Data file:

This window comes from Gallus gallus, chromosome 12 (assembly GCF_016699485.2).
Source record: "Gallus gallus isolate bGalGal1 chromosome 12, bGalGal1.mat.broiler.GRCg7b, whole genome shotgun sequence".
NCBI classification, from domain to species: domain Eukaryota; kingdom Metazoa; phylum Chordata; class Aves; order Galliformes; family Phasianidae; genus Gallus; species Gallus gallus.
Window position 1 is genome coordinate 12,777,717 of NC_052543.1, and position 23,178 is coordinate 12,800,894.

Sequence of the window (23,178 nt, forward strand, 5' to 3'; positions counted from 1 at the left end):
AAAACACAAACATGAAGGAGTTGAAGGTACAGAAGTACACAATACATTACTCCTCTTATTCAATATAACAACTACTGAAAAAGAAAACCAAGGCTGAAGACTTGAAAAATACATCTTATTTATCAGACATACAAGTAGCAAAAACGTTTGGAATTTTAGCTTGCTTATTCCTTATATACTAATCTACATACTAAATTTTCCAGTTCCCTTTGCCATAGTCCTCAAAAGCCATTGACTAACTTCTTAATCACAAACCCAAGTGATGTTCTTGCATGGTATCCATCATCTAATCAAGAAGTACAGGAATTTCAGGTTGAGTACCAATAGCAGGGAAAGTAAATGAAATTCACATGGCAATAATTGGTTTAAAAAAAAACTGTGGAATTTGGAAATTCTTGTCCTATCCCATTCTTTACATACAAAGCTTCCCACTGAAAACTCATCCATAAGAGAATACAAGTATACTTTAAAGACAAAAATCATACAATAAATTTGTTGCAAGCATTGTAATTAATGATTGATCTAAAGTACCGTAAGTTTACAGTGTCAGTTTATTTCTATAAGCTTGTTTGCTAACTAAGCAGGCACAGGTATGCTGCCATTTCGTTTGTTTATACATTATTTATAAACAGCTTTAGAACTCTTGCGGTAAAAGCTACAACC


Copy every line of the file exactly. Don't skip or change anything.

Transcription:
This window comes from Gallus gallus, chromosome 12 (assembly GCF_016699485.2).
Source record: "Gallus gallus isolate bGalGal1 chromosome 12, bGalGal1.mat.broiler.GRCg7b, whole genome shotgun sequence".
NCBI classification, from domain to species: domain Eukaryota; kingdom Metazoa; phylum Chordata; class Aves; order Galliformes; family Phasianidae; genus Gallus; species Gallus gallus.
Window position 1 is genome coordinate 12,777,717 of NC_052543.1, and position 23,178 is coordinate 12,800,894.

Sequence of the window (23,178 nt, forward strand, 5' to 3'; positions counted from 1 at the left end):
AAAACACAAACATGAAGGAGTTGAAGGTACAGAAGTACACAATACATTACTCCTCTTATTCAATATAACAACTACTGAAAAAGAAAACCAAGGCTGAAGACTTGAAAAATACATCTTATTTATCAGACATACAAGTAGCAAAAACGTTTGGAATTTTAGCTTGCTTATTCCTTATATACTAATCTACATACTAAATTTTCCAGTTCCCTTTGCCATAGTCCTCAAAAGCCATTGACTAACTTCTTAATCACAAACCCAAGTGATGTTCTTGCATGGTATCCATCATCTAATCAAGAAGTACAGGAATTTCAGGTTGAGTACCAATAGCAGGGAAAGTAAATGAAATTCACATGGCAATAATTGGTTTAAAAAAAAACTGTGGAATTTGGAAATTCTTGTCCTATCCCATTCTTTACATACAAAGCTTCCCACTGAAAACTCATCCATAAGAGAATACAAGTATACTTTAAAGACAAAAATCATACAATAAATTTGTTGCAAGCATTGTAATTAATGATTGATCTAAAGTACCGTAAGTTTACAGTGTCAGTTTATTTCTATAAGCTTGTTTGCTAACTAAGCAGGCACAGGTATGCTGCCATTTCGTTTGTTTATACATTATTTATAAACAGCTTTAGAACTCTTGCGGTAAAAGCTACAACC